Zimbabwe in medical breakthrough: Conjoined twins separated: Only Zim surgeons involved
ZIMBABWE has broken new ground in its medical history by successfully performing the first major operation on Siamese twins born in April, with a team of 50 having worked on the eight-hour delicate procedure at Harare Children’s Hospital
Born on April 22 this year to a Murehwa couple, the twin boys christened Kupakwashe and Tapiwanashe, were joined from the lower chest to the upper abdomen and shared a liver.
The most delicate part of the operation was on the liver, which had to be cut into two to ensure that both boys were left with something, although a liver can grow back if a part of it is removed.
Speaking after visiting the boys who are recuperating in the Intensive Care Unit, Health and Child Care Deputy Minister Dr Paul Chimedza said the procedure was testimony to the quality of health professionals in the country.
He said the successful operation signified how quick the country’s public health system was recovering.
Zimbabwe health sector was affected by brain-drain and funding constraints over the past 14 years as the West’s illegal economic sanctions regime constrained Government’s capacity to fund the sector.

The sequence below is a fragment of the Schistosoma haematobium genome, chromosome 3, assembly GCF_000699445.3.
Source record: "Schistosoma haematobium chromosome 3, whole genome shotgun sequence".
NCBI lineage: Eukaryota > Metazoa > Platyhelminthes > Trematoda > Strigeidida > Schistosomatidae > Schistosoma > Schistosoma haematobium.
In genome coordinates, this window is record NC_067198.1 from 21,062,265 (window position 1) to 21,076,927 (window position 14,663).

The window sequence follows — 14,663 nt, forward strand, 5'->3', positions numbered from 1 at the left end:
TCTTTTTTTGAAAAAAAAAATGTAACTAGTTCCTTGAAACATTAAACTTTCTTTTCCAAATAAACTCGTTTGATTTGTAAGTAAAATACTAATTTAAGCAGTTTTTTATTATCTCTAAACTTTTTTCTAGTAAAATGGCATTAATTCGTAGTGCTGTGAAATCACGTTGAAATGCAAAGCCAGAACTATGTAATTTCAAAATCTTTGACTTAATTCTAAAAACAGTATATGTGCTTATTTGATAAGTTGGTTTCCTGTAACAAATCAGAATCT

“This (the historic op) is something that the nation should sit and take note of, that our professionals can stand head-to-head with other professionals across the world and do exactly what they can do,” Dr Chimedza said.
“What we probably need to do is to give the professionals the environment to do their work, the tools of the trade, and to support them in whichever way we can.”
Dr Chimedza said Government would, with its little resources, continue to ensure that the environment was enabling for the professionals to effectively use their skills.
“We have Zimbabweans across the world who are doing big things in Canada, United States or Great Britain, but it is another thing when we do things here and especially at Harare Hospital,” he said. “It is commendable that we are doing things here.”
One of the paediatric surgeons who took part in the critical surgical separation, Dr Bothwell Mbuvayesango, attributed the success of the procedure to teamwork.
“We needed everybody for us to be able to separate the babies properly,” he said. “We also needed a lot of planning because it is not an everyday occurrence, there are very few incidents in the world where siamese twins are separated.
“This was an all inclusive Zimbabwean team of doctors. We did not get any help from any other doctors from outside the country and the success is because we managed to plan and work together.”
Source: Nehanda Radio